Virtual Town Hall on the 2020-2021 Plan to Reopen Schools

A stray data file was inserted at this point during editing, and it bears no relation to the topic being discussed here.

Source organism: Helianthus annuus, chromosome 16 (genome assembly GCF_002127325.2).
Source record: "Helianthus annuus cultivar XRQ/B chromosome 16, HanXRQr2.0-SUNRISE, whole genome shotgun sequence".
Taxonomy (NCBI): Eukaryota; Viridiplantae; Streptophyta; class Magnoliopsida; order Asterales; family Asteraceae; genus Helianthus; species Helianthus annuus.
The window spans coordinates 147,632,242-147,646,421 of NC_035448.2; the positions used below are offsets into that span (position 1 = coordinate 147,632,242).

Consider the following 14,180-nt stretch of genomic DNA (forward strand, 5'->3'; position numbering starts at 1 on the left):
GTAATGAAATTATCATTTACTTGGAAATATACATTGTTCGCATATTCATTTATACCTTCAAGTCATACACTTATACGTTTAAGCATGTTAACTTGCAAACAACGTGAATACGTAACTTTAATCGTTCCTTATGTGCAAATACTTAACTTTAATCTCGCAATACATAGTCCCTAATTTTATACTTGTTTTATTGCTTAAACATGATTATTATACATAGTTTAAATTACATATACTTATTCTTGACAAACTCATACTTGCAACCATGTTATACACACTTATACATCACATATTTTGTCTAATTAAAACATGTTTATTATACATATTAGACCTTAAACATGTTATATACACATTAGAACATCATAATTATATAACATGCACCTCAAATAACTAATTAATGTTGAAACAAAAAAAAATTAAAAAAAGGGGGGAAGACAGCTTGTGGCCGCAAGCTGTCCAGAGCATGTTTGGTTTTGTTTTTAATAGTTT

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Virtual Town Hall on the 2020-2021 Plan to Reopen Schools